Henry Dalziel | Pentesting Tools | September 14, 2015
Yes and No.
Here’s a super-quick logic why they should, and shouldn’t, be legal:
Let’s talk a look at the ‘YES’ argument in more depth (i.e. Hacking Tools SHOULD be made more public with more exposure)
We launched the ‘Concise Hacker Tools’ directory a while back now which has become the web’s #1 resource for ‘Hacking Tools’ (some call them ‘Pentesting Tools’). The mere fact that we launched our directory indicates which side of the fence we are on with this argument, but we wanted to post this article to try and get some feedback from the community at large.
We launched our Hacking Tools directory because in Cyber Security – Cyber Professionals (Information Security Pro’s) must use ‘tools’ to do their job. If you think of an Ethical Hacker (Penetration Tester) or a Network Engineer as a plumber you’ll almost certainly agree with us that they are wholly dependent on how well they use their tools. For a plumber a plunger is their best friend, for an Ethical Hacker or Network Engineer – nmap would be their best friend!
“…A good tradesman doesn’t blame his tools…”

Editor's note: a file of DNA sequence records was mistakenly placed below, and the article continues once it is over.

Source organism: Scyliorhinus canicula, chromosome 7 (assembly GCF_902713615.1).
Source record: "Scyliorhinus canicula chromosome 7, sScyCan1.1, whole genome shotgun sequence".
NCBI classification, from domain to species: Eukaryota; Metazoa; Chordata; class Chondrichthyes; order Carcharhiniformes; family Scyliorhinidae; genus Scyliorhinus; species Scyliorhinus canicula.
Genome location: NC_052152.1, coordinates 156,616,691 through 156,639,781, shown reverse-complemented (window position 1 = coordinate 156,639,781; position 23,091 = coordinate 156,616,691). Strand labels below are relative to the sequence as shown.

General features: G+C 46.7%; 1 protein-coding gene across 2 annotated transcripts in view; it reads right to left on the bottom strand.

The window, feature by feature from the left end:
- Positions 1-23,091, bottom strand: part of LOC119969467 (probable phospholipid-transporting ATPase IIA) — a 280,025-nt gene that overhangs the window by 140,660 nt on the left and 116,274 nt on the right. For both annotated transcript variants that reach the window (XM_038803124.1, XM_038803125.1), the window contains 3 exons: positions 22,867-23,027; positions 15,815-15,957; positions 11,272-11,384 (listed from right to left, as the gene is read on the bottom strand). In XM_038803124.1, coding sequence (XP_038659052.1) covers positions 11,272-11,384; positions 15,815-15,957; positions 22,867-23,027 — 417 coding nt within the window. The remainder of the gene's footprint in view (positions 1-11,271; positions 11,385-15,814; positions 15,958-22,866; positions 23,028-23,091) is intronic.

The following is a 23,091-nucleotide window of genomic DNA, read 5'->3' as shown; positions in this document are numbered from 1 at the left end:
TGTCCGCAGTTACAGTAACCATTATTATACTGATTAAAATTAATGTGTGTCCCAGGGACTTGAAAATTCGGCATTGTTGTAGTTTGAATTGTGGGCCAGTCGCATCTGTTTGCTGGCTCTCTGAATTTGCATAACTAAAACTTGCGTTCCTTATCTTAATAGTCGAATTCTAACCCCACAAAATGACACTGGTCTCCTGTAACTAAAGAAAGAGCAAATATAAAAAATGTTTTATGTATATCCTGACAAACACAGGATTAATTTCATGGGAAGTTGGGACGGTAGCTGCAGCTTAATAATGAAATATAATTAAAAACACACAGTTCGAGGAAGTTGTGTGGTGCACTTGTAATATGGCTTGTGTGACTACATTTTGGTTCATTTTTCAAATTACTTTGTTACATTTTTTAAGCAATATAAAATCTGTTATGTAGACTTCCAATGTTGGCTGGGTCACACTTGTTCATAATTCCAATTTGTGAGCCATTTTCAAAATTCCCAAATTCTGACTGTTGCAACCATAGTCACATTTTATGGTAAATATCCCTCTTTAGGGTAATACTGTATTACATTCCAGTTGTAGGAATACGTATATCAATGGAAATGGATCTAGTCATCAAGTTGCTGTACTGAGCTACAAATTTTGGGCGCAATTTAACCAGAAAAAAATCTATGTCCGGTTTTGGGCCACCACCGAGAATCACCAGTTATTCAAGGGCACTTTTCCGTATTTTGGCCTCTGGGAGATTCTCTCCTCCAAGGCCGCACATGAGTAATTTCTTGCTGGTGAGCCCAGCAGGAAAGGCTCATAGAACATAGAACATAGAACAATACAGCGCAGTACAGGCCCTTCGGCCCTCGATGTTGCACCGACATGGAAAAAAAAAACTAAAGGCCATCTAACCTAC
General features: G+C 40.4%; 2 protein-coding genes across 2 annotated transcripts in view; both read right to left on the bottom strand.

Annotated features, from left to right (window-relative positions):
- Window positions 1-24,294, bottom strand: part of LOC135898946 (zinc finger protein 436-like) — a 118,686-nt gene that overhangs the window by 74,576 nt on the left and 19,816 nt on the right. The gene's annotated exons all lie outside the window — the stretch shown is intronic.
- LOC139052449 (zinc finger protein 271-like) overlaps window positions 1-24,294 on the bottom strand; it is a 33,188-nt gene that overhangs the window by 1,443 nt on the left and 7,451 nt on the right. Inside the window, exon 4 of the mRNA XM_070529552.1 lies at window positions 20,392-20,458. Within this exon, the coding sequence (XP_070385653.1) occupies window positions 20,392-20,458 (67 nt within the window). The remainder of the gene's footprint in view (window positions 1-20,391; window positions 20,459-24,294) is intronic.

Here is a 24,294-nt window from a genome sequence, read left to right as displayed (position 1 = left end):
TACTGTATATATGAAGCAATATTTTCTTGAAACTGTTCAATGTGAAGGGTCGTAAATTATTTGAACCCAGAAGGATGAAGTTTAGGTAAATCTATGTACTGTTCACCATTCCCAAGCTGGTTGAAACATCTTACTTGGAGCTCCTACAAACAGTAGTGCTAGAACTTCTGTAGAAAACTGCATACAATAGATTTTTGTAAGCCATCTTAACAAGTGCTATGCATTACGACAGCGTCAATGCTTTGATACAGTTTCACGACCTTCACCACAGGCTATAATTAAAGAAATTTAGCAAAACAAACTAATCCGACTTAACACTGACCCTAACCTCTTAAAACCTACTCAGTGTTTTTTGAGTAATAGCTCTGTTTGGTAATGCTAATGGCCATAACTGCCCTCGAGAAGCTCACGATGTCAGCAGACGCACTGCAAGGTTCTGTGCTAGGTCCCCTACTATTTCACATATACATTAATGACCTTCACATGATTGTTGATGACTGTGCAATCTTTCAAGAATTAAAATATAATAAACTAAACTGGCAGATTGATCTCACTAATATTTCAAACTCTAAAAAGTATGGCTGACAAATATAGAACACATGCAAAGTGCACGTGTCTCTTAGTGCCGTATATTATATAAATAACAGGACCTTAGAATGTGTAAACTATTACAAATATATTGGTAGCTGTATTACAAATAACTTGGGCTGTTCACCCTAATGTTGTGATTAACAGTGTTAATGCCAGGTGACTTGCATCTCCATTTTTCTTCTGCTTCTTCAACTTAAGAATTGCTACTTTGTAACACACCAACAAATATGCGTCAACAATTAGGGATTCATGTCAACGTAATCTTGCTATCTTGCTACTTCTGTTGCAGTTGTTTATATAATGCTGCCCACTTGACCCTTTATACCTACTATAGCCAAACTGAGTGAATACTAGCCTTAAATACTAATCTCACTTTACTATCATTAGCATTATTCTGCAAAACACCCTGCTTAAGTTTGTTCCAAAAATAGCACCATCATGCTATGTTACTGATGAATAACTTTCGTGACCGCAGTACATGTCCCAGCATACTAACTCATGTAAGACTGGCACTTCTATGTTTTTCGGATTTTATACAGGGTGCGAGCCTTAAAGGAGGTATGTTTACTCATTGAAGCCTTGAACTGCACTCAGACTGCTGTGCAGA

That’s an age-old quote and it’s true (…to an extent….) but let’s face it, being able to use Pentesting Tools such as network scanners and password crackers makes life easier for Cyber Security folk out there. Period.
Let’s talk a look at the ‘No’ argument in more depth (i.e. Hacking Tools SHOULD be made less public with less exposure)
The obvious comment here is that – good luck! Imagine trying to police the Internet and remove tutorials, tips etc on where to access, download and use Hacker Tools. Even if there was an effort to clean up the Internet and remove Cyber Tools that could be used to bring down sites etc, then they’d just be re-populated in the Dark Web.
What brought about this post? It all came from an email we received a while back which I can’t find anymore. In that email a blogger asked in an upset tone to remove our ‘Hacking Tools’ directory. Why? Because his blog was hacked into and (apparently) the hacker obtained his ‘know-how’ from us. Although that sequence of events is doubtful it did spawn the creativity to launch this post which we hopes stimulates discussion.
Our bottom line is this: we want to help the Cyber Security community, not least because the tools that we mention in our Cyber Security Hacking Tools Directory are used by 90% of the community we serve and to better work with these tools makes all of our jobs a whole lot easier.
What do you guys think? Do you think that there are too many sites out there that promote how to use these tools that often end up in the hands of script-kiddies? Did you learn from sites such as ours regarding using these tools and if so which sites do you recommend? Let us know we’d love to have your feedback.